# Why there are two adaptive thermal comfort model equations?

I found two different adaptive thermal comfort model equations from de Dear et al’s two papers.

1. Comfort operative temperature = 18.9 + 0.255[mean outdoor daily effective temperature]*

… from the paper

de Dear, R., & Brager, G. S. (1998). Developing an adaptive model of thermal comfort and preference. ASHRAE Transactions, 104(1), 145-167.

1. Tcomf = 0.31[Ta,out] + 17.8*

… where Tcomf means indoor comfortable temperature, and Ta,out means mean outdoor air temperature,

… from the paper

de Dear, R., & Brager, G. S. (2002). Thermal comfort in naturally ventilated buildings: revisions to ASHRAE Standard 55. Energy and Buildings, 34, 549-561.

I don’t have access to the latest ASHRAE Standard 55-2013 now, so I don’t know which one is actually adopted by ASHRAE.

So, can anybody know about adaptive thermal comfort model kindly advise?

Thank you!

Any advices, guys?

Much appreciated!

Grasshope,

Sorry for not responding sooner. By default, the adaptive model used in Ladybug is always going to be the most-recent official ASHRAE standard (currently ASHRAE 55 2013), which is this one:

tComf = 0.31 * runningMean + 17.8

You can see this is true by looking in the Javascript source code of the CBE Comfort Tool (http://comfort.cbe.berkeley.edu/) and specifically at the formula in their ASHRAE comfort model (source code for the comfort models can be found here: http://comfort.cbe.berkeley.edu/static/js/comfortmodels.js)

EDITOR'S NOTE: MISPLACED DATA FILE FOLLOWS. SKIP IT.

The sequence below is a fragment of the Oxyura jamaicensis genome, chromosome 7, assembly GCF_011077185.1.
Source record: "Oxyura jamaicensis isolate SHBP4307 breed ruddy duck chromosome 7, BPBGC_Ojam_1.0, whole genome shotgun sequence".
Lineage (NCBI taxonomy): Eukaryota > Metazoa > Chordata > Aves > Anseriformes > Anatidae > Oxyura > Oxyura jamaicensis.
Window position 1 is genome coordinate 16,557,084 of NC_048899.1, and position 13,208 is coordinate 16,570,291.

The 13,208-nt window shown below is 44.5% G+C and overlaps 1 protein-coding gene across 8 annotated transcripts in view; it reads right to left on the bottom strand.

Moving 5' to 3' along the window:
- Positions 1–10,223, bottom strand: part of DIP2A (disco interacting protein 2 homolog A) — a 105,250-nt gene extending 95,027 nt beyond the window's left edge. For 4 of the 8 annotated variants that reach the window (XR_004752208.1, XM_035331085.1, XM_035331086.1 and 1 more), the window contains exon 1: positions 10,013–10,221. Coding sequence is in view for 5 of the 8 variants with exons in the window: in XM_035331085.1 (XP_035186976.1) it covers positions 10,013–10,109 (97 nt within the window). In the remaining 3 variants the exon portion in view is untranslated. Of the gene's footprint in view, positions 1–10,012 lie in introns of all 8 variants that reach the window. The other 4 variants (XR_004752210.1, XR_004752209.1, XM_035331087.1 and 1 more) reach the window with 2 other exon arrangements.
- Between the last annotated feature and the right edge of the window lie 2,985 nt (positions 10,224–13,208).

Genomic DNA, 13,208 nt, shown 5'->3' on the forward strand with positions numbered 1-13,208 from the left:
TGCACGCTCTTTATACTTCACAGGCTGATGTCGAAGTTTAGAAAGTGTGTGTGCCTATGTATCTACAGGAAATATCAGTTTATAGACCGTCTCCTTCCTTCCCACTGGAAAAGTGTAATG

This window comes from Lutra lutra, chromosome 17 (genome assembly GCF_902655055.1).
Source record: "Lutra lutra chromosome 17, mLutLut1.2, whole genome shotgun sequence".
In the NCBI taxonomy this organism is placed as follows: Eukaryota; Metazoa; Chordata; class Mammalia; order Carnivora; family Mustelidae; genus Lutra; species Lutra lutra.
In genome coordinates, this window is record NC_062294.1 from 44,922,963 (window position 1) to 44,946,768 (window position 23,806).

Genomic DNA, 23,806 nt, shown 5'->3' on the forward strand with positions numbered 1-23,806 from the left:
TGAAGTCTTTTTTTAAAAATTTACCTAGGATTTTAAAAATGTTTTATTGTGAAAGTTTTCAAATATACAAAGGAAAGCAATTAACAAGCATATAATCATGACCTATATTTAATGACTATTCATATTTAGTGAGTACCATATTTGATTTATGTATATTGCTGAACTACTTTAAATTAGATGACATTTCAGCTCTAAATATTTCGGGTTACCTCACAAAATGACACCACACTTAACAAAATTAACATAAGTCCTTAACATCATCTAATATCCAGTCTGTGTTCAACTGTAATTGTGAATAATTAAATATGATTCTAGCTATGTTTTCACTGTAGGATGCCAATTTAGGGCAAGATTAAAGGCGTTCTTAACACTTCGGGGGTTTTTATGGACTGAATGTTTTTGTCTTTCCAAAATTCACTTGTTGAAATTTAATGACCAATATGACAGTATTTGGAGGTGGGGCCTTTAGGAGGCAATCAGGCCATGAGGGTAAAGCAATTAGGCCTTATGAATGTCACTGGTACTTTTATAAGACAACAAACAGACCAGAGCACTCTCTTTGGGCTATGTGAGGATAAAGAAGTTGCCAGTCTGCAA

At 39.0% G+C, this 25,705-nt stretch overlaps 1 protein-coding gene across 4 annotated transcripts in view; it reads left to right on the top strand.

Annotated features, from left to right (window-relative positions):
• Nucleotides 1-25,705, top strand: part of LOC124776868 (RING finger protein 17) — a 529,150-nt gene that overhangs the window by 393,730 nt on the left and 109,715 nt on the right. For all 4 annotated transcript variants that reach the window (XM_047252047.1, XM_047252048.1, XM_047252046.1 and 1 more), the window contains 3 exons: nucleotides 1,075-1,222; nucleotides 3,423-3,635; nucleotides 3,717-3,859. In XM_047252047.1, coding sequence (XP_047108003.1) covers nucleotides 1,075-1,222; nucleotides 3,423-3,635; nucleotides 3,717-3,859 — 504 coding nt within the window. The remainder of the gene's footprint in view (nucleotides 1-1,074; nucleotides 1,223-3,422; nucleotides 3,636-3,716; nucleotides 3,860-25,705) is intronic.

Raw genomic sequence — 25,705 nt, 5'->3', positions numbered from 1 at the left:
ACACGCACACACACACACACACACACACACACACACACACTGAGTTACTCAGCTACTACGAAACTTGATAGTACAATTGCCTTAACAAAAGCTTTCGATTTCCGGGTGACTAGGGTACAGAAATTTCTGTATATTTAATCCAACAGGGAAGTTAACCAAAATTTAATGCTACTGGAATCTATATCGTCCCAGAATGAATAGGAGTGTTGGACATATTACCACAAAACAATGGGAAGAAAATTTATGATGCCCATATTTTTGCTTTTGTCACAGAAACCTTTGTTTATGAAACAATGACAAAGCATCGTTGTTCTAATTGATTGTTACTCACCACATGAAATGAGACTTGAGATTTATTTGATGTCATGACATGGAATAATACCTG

The first formula that you posted there seems to be an older one that was probably released as the first-ever Adaptive standard and was later revised (since the first ASHRAE adaptive model was released in 1999/2000). It is likely that this older one was developed with fewer studies than the currently-adopted one. Still, it is worth noting that this first formula is fairly close to the correlation used in the European standard (EN-15251)

tComf = 0.33 * runningMean + 18.8

I am currently working in the ability to use the European standard in LB so that we have all parties represented.

So, in summary, it’s important to keep in mind that there’s quite a bit of “wiggle-room” around these correlations. As long as you get the general trend correct, you should be able to produce good passive designs You really only need a dead-accurate formula if you are showing compliance at the end of a design process.

-Chris

Grasshoppe,

I am letting you know that I just finished re-vamping the LB+HB adaptive comfort model and also finished off all of the features of a new adaptive comfort chart. You can get all of the new components by syncing with the github and I will try to get some tutorial videos up soon on how to use all of the new features that have been added.

-Chris

Dear Chris, thank you very much for your advices which are as prompt and detailed as usual!

I’ve found the latest ASHRAE 55-2013 standards which has the T_comf 80% acceptability band defined as you explained.

Much obliged!